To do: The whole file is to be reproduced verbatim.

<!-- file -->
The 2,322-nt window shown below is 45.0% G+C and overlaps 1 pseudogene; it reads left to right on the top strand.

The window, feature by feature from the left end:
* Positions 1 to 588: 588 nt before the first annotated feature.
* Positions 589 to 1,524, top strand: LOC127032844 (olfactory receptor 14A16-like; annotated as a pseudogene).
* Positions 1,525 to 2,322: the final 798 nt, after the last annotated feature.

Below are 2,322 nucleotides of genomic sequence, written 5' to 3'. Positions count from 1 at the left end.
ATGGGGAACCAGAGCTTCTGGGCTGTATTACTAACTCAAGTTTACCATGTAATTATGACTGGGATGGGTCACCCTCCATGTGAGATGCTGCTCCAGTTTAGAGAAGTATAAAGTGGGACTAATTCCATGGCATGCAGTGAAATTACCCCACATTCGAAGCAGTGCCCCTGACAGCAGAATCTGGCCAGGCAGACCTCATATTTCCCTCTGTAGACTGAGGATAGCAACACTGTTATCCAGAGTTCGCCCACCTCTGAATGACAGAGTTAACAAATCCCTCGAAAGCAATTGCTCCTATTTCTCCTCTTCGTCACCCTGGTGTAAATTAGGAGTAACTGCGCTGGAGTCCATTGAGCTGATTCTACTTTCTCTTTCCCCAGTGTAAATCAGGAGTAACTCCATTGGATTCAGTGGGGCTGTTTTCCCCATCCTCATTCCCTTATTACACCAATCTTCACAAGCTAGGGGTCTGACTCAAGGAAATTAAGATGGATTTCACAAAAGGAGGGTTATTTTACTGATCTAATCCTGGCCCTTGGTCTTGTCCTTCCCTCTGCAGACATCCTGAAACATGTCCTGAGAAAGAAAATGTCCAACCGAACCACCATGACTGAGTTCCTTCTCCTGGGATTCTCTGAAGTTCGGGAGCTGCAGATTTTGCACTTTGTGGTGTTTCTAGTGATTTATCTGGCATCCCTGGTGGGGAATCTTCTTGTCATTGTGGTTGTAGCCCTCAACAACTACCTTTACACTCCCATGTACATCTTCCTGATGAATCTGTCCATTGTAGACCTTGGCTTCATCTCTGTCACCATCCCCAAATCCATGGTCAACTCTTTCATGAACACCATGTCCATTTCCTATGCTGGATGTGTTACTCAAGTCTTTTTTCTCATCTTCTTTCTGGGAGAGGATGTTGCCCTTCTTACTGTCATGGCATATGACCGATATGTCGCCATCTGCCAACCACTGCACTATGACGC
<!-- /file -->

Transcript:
The 2,322-nt window shown below is 45.0% G+C and overlaps 1 pseudogene; it reads left to right on the top strand.

The window, feature by feature from the left end:
* Positions 1 to 588: 588 nt before the first annotated feature.
* Positions 589 to 1,524, top strand: LOC127032844 (olfactory receptor 14A16-like; annotated as a pseudogene).
* Positions 1,525 to 2,322: the final 798 nt, after the last annotated feature.

Below are 2,322 nucleotides of genomic sequence, written 5' to 3'. Positions count from 1 at the left end.
ATGGGGAACCAGAGCTTCTGGGCTGTATTACTAACTCAAGTTTACCATGTAATTATGACTGGGATGGGTCACCCTCCATGTGAGATGCTGCTCCAGTTTAGAGAAGTATAAAGTGGGACTAATTCCATGGCATGCAGTGAAATTACCCCACATTCGAAGCAGTGCCCCTGACAGCAGAATCTGGCCAGGCAGACCTCATATTTCCCTCTGTAGACTGAGGATAGCAACACTGTTATCCAGAGTTCGCCCACCTCTGAATGACAGAGTTAACAAATCCCTCGAAAGCAATTGCTCCTATTTCTCCTCTTCGTCACCCTGGTGTAAATTAGGAGTAACTGCGCTGGAGTCCATTGAGCTGATTCTACTTTCTCTTTCCCCAGTGTAAATCAGGAGTAACTCCATTGGATTCAGTGGGGCTGTTTTCCCCATCCTCATTCCCTTATTACACCAATCTTCACAAGCTAGGGGTCTGACTCAAGGAAATTAAGATGGATTTCACAAAAGGAGGGTTATTTTACTGATCTAATCCTGGCCCTTGGTCTTGTCCTTCCCTCTGCAGACATCCTGAAACATGTCCTGAGAAAGAAAATGTCCAACCGAACCACCATGACTGAGTTCCTTCTCCTGGGATTCTCTGAAGTTCGGGAGCTGCAGATTTTGCACTTTGTGGTGTTTCTAGTGATTTATCTGGCATCCCTGGTGGGGAATCTTCTTGTCATTGTGGTTGTAGCCCTCAACAACTACCTTTACACTCCCATGTACATCTTCCTGATGAATCTGTCCATTGTAGACCTTGGCTTCATCTCTGTCACCATCCCCAAATCCATGGTCAACTCTTTCATGAACACCATGTCCATTTCCTATGCTGGATGTGTTACTCAAGTCTTTTTTCTCATCTTCTTTCTGGGAGAGGATGTTGCCCTTCTTACTGTCATGGCATATGACCGATATGTCGCCATCTGCCAACCACTGCACTATGACGC